During the distribution phase, it is recommended that distributors consult their product lists and sales records to ensure that new or updated MSDSs are distributed appropriately to end-users. New MSDSs must be distributed (by mail, e-mail or fax) to customers upon sale and again when any changes are made.
During transportation, a manufacturer must ensure that shipments of their products are properly packaged, marked, and labelled according to its mode of shipment. It is important to have a clear understanding of the regulations of the countries through which each shipment passes as well.
For example, the US Department of Transportation requires that all hazardous materials or dangerous goods for transport be appropriately classified, packaged, marked, labelled, placarded and shipped with proper documentation. Failing to comply can result in civil penalties and fines of up to US$55,000 per incident per day.
Once a product is received by the customer and is in use on site, a different set of requirements apply. The employer must provide MSDSs and training to its employees and report on usage to regulatory agencies.
When a company uses hazardous materials, there is the possibility of a chemical spill. Whilst regulations require employees to be trained to manage chemical spills properly, it is the responsibility of an owner to keep employees safe when doing so. Companies can better prepare for a chemical spill and increase the safety of employees during an incident by providing potential first responders with basic information on recognising different types of spills and how to respond.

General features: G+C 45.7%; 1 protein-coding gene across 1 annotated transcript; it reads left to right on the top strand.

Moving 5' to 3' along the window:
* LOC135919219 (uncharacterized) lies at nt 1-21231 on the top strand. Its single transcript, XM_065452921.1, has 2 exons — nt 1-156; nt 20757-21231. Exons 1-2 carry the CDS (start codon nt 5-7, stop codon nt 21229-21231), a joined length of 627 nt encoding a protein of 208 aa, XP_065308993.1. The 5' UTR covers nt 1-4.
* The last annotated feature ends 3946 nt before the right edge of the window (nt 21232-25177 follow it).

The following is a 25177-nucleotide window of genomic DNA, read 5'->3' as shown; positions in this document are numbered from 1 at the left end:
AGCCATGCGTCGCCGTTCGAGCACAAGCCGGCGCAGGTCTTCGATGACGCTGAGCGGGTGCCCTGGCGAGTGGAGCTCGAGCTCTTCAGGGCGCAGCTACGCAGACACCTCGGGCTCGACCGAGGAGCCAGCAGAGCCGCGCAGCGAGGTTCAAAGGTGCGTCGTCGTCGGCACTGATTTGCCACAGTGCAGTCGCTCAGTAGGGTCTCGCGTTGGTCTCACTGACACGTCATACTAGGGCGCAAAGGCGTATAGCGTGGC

At the very end of the life-cycle, or disposal, outdated and spilled material must be disposed of according to regulations. One of the critical components of a successful hazardous waste management programme is accurately and consistently identifying and classifying items regulated as hazardous waste that require disposal.
Once the hazardous waste items have been identified, processes can be established to ensure the proper handling, storage, and disposal of these materials. A comprehensive review of the manufacturer’s MSDSs as well as the applicable waste codes and descriptions for a customer’s products will help classify hazardous waste.
Life cycle management benefits